MInd.-The mental state is chiefly one of depression; sadness, tearfulness, desire for solitude, weariness of life are the predominant features. The patient feels worse in the house, and is relieved by walking in the open air. Other symptoms on the minus side are mental confusion, difficulty of understanding, forgetfulness of even quite recent event, and desire to die. These is disinclination for mental effort. On the side of irritation is fretfulness, ill-humour and impatience. Restlessness is a very marked feature and is compounded of an anxious mental state, and the results of the pain and irritation of kin, disturbing sleep and forcing the patient or prover to rise from bed and walk about-the itching predominating.

If delirium comes on it is low, mild type. The patient may have delusions and imagine he is going to be poisoned.

Head.-With the confused feeling is headache–a fulness, heat and heaviness in the forehead, pressing downwards. There may be a feeling as if something inside the head (“the brain”) were loose and striking against the skull; it is worse when stepping or shaking the head.

Occipital headache is sometimes present, and is relieved by bending the head backwards.

Giddiness is felt when rising from bed, as if intoxicated.” The scalp is sensitive; an eczema-like eruption, which oozes a sticky fluid, drying into crusts, is very irritable and causes the hair to fall out.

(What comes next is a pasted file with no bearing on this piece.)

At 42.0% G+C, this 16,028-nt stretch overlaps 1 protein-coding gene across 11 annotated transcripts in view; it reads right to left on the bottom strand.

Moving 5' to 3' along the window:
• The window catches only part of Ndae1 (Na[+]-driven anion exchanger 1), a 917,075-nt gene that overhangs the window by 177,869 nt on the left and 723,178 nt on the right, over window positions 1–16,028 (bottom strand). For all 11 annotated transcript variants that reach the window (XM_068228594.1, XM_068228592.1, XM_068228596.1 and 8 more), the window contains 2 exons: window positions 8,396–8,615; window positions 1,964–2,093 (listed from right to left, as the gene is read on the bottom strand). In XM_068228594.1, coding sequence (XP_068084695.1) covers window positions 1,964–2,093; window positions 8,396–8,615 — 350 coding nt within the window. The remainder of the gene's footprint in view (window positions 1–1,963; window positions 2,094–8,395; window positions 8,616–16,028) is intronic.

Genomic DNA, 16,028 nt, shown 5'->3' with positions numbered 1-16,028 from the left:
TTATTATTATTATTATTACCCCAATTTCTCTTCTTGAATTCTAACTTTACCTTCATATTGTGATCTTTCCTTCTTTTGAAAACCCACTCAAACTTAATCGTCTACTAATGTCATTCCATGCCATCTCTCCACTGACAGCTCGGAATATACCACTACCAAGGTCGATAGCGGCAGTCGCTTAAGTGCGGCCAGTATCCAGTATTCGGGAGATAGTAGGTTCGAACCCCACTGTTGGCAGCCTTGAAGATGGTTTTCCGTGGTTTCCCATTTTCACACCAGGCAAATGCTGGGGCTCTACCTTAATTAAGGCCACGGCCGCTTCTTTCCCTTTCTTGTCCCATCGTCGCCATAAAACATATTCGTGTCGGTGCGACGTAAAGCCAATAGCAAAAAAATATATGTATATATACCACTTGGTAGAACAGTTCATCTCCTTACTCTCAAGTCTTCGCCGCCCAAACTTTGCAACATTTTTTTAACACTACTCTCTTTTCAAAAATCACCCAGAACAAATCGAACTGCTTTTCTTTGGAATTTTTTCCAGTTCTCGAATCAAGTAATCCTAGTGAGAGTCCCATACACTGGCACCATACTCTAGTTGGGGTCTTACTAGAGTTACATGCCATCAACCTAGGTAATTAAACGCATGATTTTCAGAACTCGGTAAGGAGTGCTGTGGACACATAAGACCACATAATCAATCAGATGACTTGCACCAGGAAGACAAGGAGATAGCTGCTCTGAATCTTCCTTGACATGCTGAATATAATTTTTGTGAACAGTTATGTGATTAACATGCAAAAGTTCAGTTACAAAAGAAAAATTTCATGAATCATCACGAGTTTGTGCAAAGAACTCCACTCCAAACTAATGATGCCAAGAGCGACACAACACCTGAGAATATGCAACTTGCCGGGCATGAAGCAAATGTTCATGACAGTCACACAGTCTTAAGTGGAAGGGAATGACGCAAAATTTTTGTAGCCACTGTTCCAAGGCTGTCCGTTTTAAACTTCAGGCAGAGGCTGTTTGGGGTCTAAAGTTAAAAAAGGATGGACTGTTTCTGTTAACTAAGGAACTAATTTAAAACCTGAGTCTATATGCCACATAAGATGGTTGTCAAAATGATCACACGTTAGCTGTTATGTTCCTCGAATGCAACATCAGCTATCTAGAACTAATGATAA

Eyes.-Swelling of the loose cellular tissues of eyelids and orbits occurs, and may go on to suppuration. In patients this condition may result from exposure to cold and damp; the lids feel paralysed. The eyeballs feel sore, and the edges of the lids stick together at night, and styes form on them; more pain on pressure or moving the lids and globes.

Ears.-Dermatitis, like erysipelas, of external ears, especially the left, may occur. Hearing is interfered with by a whistling noise, and by a sensation of wind blowing into ear.

Nose.-A free discharge of mucus in the morning is accompanied by violent sneezing; sometimes there is bleeding with it, brought on by stooping. There may instead be ulceration of the nostrils, with offensive discharge of pus.

Face.-In addition to the vesicular eruption due to the fumes (or emanations) of the plant, there may be stiffness and pain in the maxillary articulation, worse when yawning, and pain and swelling of the parotid glands.

Apart from these acute manifestation the complexion is pale and sickly, and the eyes sunken, with blue rings round them; the corners of the mouth may be ulcerated and sore.

Mouth and Tongue.-The typical buccal condition is associated with a febrile state. Blisters form on the tongue, which is dry and cracked, and covered with a dark brown coating. Saliva runs from the mouth during sleep, and the breath is offensive. Taste is perverted; food, especially bread, may taste bitter, or even putrid.

In the less severe cases the tongue may feel sore: its tip show a red triangle, and its sides be indented, and it may have a yellowish-white coating at the back. In the evening shooting toothache may come on, lasting into the night: the lower incisors feel long and loose; warm fluids in the mouth, and warm external applications, give relief.